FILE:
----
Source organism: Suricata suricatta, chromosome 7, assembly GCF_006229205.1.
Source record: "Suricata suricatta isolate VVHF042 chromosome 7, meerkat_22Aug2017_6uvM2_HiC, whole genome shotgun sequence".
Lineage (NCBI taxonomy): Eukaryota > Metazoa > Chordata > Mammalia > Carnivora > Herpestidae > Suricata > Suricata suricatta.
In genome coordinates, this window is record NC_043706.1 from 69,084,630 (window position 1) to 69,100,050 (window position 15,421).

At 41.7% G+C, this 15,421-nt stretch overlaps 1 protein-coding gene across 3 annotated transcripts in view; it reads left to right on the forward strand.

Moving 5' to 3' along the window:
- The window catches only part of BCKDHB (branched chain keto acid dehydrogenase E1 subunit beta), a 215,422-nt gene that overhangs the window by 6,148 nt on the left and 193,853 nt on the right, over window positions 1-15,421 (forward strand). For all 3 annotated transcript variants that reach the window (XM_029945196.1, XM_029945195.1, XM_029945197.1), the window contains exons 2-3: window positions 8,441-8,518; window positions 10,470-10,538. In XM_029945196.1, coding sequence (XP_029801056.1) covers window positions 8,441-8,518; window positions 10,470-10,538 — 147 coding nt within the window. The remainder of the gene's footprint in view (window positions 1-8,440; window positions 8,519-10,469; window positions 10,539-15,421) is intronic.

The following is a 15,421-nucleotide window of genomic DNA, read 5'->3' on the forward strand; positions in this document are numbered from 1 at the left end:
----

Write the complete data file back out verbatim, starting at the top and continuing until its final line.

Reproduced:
Source organism: Suricata suricatta, chromosome 7, assembly GCF_006229205.1.
Source record: "Suricata suricatta isolate VVHF042 chromosome 7, meerkat_22Aug2017_6uvM2_HiC, whole genome shotgun sequence".
Lineage (NCBI taxonomy): Eukaryota > Metazoa > Chordata > Mammalia > Carnivora > Herpestidae > Suricata > Suricata suricatta.
In genome coordinates, this window is record NC_043706.1 from 69,084,630 (window position 1) to 69,100,050 (window position 15,421).

At 41.7% G+C, this 15,421-nt stretch overlaps 1 protein-coding gene across 3 annotated transcripts in view; it reads left to right on the forward strand.

Moving 5' to 3' along the window:
- The window catches only part of BCKDHB (branched chain keto acid dehydrogenase E1 subunit beta), a 215,422-nt gene that overhangs the window by 6,148 nt on the left and 193,853 nt on the right, over window positions 1-15,421 (forward strand). For all 3 annotated transcript variants that reach the window (XM_029945196.1, XM_029945195.1, XM_029945197.1), the window contains exons 2-3: window positions 8,441-8,518; window positions 10,470-10,538. In XM_029945196.1, coding sequence (XP_029801056.1) covers window positions 8,441-8,518; window positions 10,470-10,538 — 147 coding nt within the window. The remainder of the gene's footprint in view (window positions 1-8,440; window positions 8,519-10,469; window positions 10,539-15,421) is intronic.

The following is a 15,421-nucleotide window of genomic DNA, read 5'->3' on the forward strand; positions in this document are numbered from 1 at the left end: